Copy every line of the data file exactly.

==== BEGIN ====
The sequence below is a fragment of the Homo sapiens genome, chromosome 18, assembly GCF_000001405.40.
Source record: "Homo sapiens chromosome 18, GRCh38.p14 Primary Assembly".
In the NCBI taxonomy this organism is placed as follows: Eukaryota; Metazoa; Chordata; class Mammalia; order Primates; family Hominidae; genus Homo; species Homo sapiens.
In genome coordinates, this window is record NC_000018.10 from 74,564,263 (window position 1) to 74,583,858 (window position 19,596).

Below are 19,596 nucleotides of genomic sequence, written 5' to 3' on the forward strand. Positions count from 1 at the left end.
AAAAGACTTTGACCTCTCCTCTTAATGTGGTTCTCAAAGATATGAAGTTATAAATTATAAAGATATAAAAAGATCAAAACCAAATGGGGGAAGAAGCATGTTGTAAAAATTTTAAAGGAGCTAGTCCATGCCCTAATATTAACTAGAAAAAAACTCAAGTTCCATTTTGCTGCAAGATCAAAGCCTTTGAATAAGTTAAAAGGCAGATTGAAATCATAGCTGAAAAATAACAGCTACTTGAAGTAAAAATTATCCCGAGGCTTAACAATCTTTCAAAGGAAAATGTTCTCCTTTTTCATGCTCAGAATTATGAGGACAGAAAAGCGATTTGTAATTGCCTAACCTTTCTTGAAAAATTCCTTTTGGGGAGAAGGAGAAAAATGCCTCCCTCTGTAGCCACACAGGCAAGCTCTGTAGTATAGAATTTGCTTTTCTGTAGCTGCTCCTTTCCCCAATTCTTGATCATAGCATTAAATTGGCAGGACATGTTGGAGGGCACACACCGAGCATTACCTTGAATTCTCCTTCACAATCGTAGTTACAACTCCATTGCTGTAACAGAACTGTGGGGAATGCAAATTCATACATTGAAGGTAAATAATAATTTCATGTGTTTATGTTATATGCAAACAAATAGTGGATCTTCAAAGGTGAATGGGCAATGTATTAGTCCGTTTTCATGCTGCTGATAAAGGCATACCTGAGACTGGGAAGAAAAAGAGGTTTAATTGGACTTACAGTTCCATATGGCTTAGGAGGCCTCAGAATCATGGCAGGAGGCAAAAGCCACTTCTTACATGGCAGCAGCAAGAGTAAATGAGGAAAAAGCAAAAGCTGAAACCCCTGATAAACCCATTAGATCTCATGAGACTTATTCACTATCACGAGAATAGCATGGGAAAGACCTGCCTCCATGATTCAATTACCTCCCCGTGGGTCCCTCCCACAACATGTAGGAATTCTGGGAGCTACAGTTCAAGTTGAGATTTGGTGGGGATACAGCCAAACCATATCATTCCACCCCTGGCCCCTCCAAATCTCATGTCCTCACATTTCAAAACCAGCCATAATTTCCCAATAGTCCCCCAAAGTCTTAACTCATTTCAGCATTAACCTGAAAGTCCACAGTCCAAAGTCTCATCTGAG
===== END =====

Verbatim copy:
The sequence below is a fragment of the Homo sapiens genome, chromosome 18, assembly GCF_000001405.40.
Source record: "Homo sapiens chromosome 18, GRCh38.p14 Primary Assembly".
In the NCBI taxonomy this organism is placed as follows: Eukaryota; Metazoa; Chordata; class Mammalia; order Primates; family Hominidae; genus Homo; species Homo sapiens.
In genome coordinates, this window is record NC_000018.10 from 74,564,263 (window position 1) to 74,583,858 (window position 19,596).

Below are 19,596 nucleotides of genomic sequence, written 5' to 3' on the forward strand. Positions count from 1 at the left end.
AAAAGACTTTGACCTCTCCTCTTAATGTGGTTCTCAAAGATATGAAGTTATAAATTATAAAGATATAAAAAGATCAAAACCAAATGGGGGAAGAAGCATGTTGTAAAAATTTTAAAGGAGCTAGTCCATGCCCTAATATTAACTAGAAAAAAACTCAAGTTCCATTTTGCTGCAAGATCAAAGCCTTTGAATAAGTTAAAAGGCAGATTGAAATCATAGCTGAAAAATAACAGCTACTTGAAGTAAAAATTATCCCGAGGCTTAACAATCTTTCAAAGGAAAATGTTCTCCTTTTTCATGCTCAGAATTATGAGGACAGAAAAGCGATTTGTAATTGCCTAACCTTTCTTGAAAAATTCCTTTTGGGGAGAAGGAGAAAAATGCCTCCCTCTGTAGCCACACAGGCAAGCTCTGTAGTATAGAATTTGCTTTTCTGTAGCTGCTCCTTTCCCCAATTCTTGATCATAGCATTAAATTGGCAGGACATGTTGGAGGGCACACACCGAGCATTACCTTGAATTCTCCTTCACAATCGTAGTTACAACTCCATTGCTGTAACAGAACTGTGGGGAATGCAAATTCATACATTGAAGGTAAATAATAATTTCATGTGTTTATGTTATATGCAAACAAATAGTGGATCTTCAAAGGTGAATGGGCAATGTATTAGTCCGTTTTCATGCTGCTGATAAAGGCATACCTGAGACTGGGAAGAAAAAGAGGTTTAATTGGACTTACAGTTCCATATGGCTTAGGAGGCCTCAGAATCATGGCAGGAGGCAAAAGCCACTTCTTACATGGCAGCAGCAAGAGTAAATGAGGAAAAAGCAAAAGCTGAAACCCCTGATAAACCCATTAGATCTCATGAGACTTATTCACTATCACGAGAATAGCATGGGAAAGACCTGCCTCCATGATTCAATTACCTCCCCGTGGGTCCCTCCCACAACATGTAGGAATTCTGGGAGCTACAGTTCAAGTTGAGATTTGGTGGGGATACAGCCAAACCATATCATTCCACCCCTGGCCCCTCCAAATCTCATGTCCTCACATTTCAAAACCAGCCATAATTTCCCAATAGTCCCCCAAAGTCTTAACTCATTTCAGCATTAACCTGAAAGTCCACAGTCCAAAGTCTCATCTGAG